What is interesting about the new internet media is that, though they have had a catastrophic effect on the revenues of the traditional media, they cannot - or cannot yet - supplant the ‘story making’ role in a sufficiently organised way to replace the old press. The monopolistic forces in the new media are platforms, rather than publishers; that is, they get rich not off their own content, but that of others. This means that they relinquish the kind of direct political control enjoyed by Rupert Murdoch - even though they possess it in theory - to preserve the illusion of a transparent public sphere which discriminates against nobody. This is necessary for the same reason that letters to the editor of the Daily Mail tend to reflect the petty-bourgeois enragé outlook of the paper: people must feel that the platform is ‘theirs’, or at least as much theirs as anyone else’s.

This game has always been good business, but today it is more urgent. Though their operations are only very unsystematically regulated at present, the social media barons are politically cautious, since their businesses are plainly anti-competitive and only protected from anti-trust action by 40 years of judicial sabotage of the relevant legislation in the USA. It will not take much to bring serious enforcement back on the agenda, and indeed Google and Facebook are especially vulnerable at this point: they are blamed both by Donald Trump and the far right for allegedly promoting ‘cultural Marxism’, and by the liberals for allegedly allowing Putin’s trolls to hand the White House to Trump in the first place.

Thus, they must tread very carefully. (Usually the explicit statements of tech barons are liberal, but the discreet political donations by their companies conservative.) For example, Google eagerly complies with local censorship in its various markets. Its YouTube video platform is vulnerable to political pressure; at present, it bans content that undermines Covid-19 messaging from the World Health Organisation, from conspiracy theorists and suchlike.

The power of the traditional media, then, is not based fundamentally on technology, or else it would already be gone. It is based on politics and ideology, the hazardous processes by which society comes to be governed in the interests of the capitalist class. The traditional media have been forced onto foreign terrain - a world in which, economically, media baron Jonathan Harmsworth is to Google what a gnat is to god; but, still, it is Harmsworth who has 11 million digital readers, and not a web-native competitor.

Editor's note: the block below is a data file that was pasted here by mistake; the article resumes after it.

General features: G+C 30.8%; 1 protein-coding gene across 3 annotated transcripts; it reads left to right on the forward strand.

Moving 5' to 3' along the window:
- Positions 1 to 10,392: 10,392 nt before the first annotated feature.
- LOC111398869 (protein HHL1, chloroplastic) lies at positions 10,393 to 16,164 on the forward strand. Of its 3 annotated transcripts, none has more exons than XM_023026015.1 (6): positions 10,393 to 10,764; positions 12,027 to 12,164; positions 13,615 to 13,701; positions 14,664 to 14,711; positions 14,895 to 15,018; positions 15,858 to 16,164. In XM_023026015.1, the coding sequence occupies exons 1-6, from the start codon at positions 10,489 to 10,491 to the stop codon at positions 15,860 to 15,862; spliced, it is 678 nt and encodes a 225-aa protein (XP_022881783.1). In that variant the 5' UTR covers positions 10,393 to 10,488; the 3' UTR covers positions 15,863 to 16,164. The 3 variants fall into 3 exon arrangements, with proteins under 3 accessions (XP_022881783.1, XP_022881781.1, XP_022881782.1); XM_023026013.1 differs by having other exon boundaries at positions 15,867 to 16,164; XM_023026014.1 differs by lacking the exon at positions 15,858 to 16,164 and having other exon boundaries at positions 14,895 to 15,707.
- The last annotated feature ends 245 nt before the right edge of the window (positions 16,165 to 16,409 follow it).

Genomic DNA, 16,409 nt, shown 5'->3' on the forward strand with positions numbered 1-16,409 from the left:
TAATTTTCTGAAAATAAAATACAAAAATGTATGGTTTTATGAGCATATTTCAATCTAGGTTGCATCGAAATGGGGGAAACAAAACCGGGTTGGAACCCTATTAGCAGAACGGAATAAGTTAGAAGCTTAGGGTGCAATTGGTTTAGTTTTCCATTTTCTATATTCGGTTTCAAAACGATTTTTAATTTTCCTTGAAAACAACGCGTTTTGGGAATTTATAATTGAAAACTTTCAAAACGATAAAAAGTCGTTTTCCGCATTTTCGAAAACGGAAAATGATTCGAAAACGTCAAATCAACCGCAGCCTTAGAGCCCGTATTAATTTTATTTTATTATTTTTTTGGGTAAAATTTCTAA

The fact that this influence has not been destroyed, however, does not mean it has escaped unscathed. A period in which the ‘Overton window’ narrowed significantly has given way to one in which far-right kooks walk the corridors of power, and the exclusion of socialism from the political vocabulary in the Anglophone world has become - let us say - rather fraught. The problem with the transition from old to new media is that the old media are - as noted - getting worse under economic pressure, but the new cannot replace them politically, precisely because the monopolistic structure of the platforms prevents a powerful-enough ‘story making’ apparatus emerging to challenge the Murdochs and Harmsworths.

This presents opportunities for the left, of course, though not in the way usually supposed. It is not - or not only - the vastly greater leverage offered by digital publishing methods over print and broadcast media that makes the difference, but the fact that the bourgeois media is in the middle of an awkward transition from one paradigm to another, and thus its organisational consistency is at a low ebb (a problem exacerbated by a wider political crisis).

For the left to make real, lasting inroads, however, it needs its own organisational consistency, which means it needs parties that organise in a healthy manner, and thus can fruitfully use the talents at their disposal - journalistic talents very much included.